The following advanced seminar courses are special topics that are not described inside the undergraduate or graduate calendars. For the regular course descriptions, please refer to the official graduate calendar.
HIST 600 / 2 AA
The Nature of Historical Knowledge
Instructor: Dr. Wilson Jacob T 17:45-20:15
This course examines the history of the discipline and the nature of historical knowledge, as well as contemporary debates about the meaning and practice of history. The material covered may include the following: research tools (e.g. library resources, the archives and the Internet), major approaches to history (e.g. Marxist, Annaliste, feminist), the debate about objectivity and truth in history, public history (history in film, television, schools, museums), and the impact of postmodernism on historical practice.
HIST 437/610 / 2 A
Putin and the Global Public Sphere
Instructor: Dr. Alison Rowley T 11:45-14:30
It has been 20 years since Vladimir Putin burst onto the world political stage. This course examines the changing public persona of the Russian President and its impact on popular culture at home and abroad. As the seminar progresses, we will address how efforts to publicize Putin’s actions fit into the broader history of leadership cults; how the hardships of the 1990s factored into his appeal for ordinary Russians; how Putin’s performance of masculinity has affected contemporary politics; and how the use of new technologies has allowed Putin to become a lightening rod in popular culture around the world. No knowledge of Russian is required but please note that some of the materials we will look at are sexually explicit.
HIST 481/665 / 2 A
War and Memory in the 20th Century
Instructor: Dr. Matthew Penney J 14:45-17:30
This seminar explores historiographical and broader academic engagement with memory - individual, collective, and national. We will approach memories of 20th century wars by looking at a wide range of modes of representation of the past across media including novels, films, video games and genres from World War I poetry to science fiction. Like all seminars, it has a major presentation, discussion, and class participation component. Students can write a major research paper on memories and representation of nearly any theme intersecting with war and mass violence from the late 19th century to present.
HIST 498/670 / 2 A
Propaganda, Ideology and Genocide
Instructor: Dr. Frank Chalk T 14:45-17:30
This honours and graduate student seminar introduces students to the new literature on the role of “hate speech,” propaganda, and education in shaping the consciousness of “ordinary killers”. A new generation of scholars challenges the importance of “othering” propaganda and “hate speech” in motivating “ordinary killers” and prioritizes situational factors over “hate propaganda”. We will examine the new literature and challenges to it from scholars whose nuanced rebuttals counter the new narrative, beginning with studies that elucidate the meaning of “hate speech”. The seminar will read the major works in these debates produced by scholars in history, international criminal law, political science, communications, and anthropology. Each student will write a research paper on a case of genocide which illustrates the principle themes of this debate. Informed discussion based on a serious reading of the new literature is an important part of this seminar.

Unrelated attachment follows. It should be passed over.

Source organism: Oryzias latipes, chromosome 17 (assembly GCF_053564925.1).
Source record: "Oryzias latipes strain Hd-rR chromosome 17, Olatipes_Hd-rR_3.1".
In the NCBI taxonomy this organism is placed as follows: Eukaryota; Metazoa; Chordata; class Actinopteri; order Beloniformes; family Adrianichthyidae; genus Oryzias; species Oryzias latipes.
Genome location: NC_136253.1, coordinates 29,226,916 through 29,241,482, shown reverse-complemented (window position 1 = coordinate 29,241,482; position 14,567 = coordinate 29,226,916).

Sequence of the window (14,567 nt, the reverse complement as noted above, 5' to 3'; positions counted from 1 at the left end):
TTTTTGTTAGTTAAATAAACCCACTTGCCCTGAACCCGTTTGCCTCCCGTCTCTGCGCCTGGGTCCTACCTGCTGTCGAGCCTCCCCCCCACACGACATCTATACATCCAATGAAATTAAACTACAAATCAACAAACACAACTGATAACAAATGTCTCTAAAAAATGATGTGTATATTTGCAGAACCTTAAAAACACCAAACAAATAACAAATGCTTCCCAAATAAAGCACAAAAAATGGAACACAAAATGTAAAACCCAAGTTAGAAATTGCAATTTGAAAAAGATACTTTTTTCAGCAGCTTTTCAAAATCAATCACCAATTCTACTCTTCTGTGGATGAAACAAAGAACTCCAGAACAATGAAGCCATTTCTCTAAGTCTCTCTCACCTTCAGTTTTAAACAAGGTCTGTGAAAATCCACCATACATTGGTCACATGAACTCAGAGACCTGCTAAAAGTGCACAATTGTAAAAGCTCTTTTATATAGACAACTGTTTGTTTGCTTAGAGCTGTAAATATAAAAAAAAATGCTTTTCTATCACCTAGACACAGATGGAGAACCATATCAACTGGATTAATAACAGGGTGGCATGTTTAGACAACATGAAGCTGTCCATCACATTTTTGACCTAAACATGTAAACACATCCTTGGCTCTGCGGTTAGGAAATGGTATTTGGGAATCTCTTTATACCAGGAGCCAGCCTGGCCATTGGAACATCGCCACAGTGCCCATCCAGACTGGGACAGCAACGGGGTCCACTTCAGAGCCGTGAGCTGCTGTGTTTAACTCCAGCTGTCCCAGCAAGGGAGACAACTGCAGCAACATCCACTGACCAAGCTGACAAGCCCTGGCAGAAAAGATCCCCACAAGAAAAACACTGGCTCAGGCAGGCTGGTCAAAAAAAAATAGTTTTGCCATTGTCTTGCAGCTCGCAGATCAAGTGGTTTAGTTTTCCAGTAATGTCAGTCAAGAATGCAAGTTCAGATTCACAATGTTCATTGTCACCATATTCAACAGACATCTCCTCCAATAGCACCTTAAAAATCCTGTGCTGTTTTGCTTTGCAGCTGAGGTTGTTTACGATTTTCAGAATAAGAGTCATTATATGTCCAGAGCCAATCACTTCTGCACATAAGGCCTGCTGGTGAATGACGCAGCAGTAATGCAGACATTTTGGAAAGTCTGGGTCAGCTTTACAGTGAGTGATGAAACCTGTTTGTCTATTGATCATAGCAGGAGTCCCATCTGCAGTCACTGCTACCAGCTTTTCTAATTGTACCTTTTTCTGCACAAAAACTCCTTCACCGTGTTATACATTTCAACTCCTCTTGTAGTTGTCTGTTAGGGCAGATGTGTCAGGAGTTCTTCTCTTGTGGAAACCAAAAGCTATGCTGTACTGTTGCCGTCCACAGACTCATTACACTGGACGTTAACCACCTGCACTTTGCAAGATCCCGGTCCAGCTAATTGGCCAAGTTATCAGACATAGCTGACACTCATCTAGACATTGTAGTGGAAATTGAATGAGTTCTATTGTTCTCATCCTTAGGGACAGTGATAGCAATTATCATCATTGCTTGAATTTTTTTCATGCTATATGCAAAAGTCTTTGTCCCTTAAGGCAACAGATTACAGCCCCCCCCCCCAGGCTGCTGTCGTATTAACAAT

HIST 498/670 / 2 AA
Instructor: Dr. Andrew Ivaska W 17:45-20:15
In recent years the network has emerged as a critical touchstone of scholarly focus, both empirically and theoretically. Using the concept as a lens, this course explores a wide range of cases including: Atlantic worlds emerging in relation to the slave trade; Muslim commercial networks in the Indian Ocean; the circulations through which European empires rose and fell; and more recent examples of migration, transnational political movements, and neoliberal economics. In order to aid us in exploring these historical examples as well as critically assess the possibilities and limitations of the network as a conceptual tool, the course also features a selection of key theoretical texts from cultural theory, political economy and the roots and fruits of recent turns to a Latourian toolkit.
HIST 498/670 / 2 B
The Global Cold War
Instructor: Dr. Elena Razlogova M 11:45-14:30
This course will consider recent transnational histories of the Cold War. We will evaluate attempts to describe this period from a global perspective, including the viewpoint of the two "great" powers and the “Third World” perspective. We will question the very term “Cold War” that elides the “hot” conflicts in most of the world in this period. We will consider the advantages and pitfalls of doing micro- and macro-history of the twentieth century from a transnational perspective. Because the entire subject is impossible to cover in one course, we will focus on its aspects that inspired the most interesting methodological and narrative experiments, for example we’ll look at such issues as decolonization, global revolutionary movements, cultural propaganda, and surveillance, among others.
HIST 601 / 4 AA
Historical Research Methods
Instructor: Dr. Barbara Lorenzkowski T 17:45-20:15
This course is designed to help Master’s students conceptualize their MA theses and contemplate – in a community of peers – the joys and challenges of the historical craft. We will consider the various components of historical research: conceptualizing a topic, establishing and working with a primary source base, crafting a rigorous and theoretically informed argument, situating the argument of the thesis in relation to existing scholarship, and establishing an effective writing routine. In a series of reflection papers, class members will be asked to examine the “genre” of a selected primary source (such as, for example, diaries, newspapers, photographs, objects, oral histories, census records, or parish registers); to analyze an analytical concept that is critical to their work; and to compose a short thesis proposal no longer than the length of a typical grant application.